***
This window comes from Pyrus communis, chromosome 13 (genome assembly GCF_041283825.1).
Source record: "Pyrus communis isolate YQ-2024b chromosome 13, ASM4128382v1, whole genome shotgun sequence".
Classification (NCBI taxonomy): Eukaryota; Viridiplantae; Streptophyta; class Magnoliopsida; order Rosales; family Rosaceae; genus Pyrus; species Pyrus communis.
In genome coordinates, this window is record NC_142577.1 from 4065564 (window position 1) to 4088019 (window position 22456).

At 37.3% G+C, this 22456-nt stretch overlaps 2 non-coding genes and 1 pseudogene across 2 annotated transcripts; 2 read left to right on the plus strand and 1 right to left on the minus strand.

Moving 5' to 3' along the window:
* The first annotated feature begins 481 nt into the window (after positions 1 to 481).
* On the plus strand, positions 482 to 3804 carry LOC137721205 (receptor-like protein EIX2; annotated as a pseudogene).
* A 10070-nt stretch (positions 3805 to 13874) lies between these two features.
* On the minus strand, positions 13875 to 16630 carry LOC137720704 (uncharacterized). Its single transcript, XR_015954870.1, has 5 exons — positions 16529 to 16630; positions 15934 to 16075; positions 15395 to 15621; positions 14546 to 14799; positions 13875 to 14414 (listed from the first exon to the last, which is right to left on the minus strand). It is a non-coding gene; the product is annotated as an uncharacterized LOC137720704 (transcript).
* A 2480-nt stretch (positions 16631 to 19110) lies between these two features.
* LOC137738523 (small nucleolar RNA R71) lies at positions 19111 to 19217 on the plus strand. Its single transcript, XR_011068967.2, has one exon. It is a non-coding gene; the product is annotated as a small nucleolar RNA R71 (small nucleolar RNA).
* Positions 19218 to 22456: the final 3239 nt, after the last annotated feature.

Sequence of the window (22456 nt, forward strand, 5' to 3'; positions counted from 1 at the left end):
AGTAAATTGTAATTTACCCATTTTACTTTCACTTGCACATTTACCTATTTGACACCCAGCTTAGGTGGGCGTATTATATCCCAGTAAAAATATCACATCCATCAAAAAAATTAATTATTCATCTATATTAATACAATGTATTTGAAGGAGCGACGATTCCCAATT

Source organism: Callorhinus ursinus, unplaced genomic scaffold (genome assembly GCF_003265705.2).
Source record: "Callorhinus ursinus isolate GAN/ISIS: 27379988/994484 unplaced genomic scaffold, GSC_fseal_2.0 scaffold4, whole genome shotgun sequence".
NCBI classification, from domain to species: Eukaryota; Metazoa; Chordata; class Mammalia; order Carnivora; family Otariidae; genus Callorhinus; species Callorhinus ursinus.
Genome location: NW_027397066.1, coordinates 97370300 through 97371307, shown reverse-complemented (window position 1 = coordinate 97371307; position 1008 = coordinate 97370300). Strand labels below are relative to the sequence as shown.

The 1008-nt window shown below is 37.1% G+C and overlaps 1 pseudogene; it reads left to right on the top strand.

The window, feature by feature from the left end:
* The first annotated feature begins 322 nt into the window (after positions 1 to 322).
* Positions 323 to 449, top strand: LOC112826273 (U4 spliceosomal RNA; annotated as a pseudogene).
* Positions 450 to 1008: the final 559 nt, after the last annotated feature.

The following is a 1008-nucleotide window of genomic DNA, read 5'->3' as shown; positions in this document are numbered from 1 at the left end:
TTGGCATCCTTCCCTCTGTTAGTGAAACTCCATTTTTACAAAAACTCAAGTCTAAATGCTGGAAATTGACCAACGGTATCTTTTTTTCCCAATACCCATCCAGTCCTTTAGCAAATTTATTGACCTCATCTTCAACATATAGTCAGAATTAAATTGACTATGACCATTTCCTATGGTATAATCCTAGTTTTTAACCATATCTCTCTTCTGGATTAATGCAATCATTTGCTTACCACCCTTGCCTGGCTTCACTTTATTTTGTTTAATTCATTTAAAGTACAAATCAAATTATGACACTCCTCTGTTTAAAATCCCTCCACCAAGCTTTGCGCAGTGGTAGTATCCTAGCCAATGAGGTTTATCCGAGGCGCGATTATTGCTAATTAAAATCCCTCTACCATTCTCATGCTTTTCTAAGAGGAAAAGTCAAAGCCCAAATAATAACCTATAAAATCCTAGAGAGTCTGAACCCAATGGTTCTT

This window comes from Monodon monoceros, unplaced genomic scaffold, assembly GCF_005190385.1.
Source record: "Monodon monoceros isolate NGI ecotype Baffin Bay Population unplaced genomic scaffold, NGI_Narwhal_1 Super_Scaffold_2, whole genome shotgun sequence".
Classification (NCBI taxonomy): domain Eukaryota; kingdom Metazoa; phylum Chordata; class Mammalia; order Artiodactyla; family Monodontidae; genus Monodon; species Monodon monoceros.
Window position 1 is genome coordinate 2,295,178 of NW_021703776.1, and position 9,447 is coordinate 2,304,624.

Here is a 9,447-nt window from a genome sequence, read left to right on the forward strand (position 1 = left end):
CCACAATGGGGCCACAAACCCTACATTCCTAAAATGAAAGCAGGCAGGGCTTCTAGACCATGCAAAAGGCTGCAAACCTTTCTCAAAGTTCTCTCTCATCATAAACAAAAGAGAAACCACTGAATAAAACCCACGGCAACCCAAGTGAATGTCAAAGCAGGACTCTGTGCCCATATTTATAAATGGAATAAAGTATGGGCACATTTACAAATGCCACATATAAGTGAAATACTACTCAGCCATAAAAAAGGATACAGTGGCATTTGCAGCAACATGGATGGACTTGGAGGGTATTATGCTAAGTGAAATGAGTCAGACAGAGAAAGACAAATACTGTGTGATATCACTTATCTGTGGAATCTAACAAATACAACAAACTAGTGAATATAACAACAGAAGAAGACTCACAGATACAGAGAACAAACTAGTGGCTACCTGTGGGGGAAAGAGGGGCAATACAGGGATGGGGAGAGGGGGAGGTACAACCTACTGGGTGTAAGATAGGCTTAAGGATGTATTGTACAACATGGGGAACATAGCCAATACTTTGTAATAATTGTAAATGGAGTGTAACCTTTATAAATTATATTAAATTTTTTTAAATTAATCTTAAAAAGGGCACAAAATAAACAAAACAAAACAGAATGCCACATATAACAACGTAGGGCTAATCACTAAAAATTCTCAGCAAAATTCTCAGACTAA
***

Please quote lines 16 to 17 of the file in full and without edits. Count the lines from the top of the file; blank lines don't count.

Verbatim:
Source organism: Callorhinus ursinus, unplaced genomic scaffold (genome assembly GCF_003265705.2).
Source record: "Callorhinus ursinus isolate GAN/ISIS: 27379988/994484 unplaced genomic scaffold, GSC_fseal_2.0 scaffold4, whole genome shotgun sequence".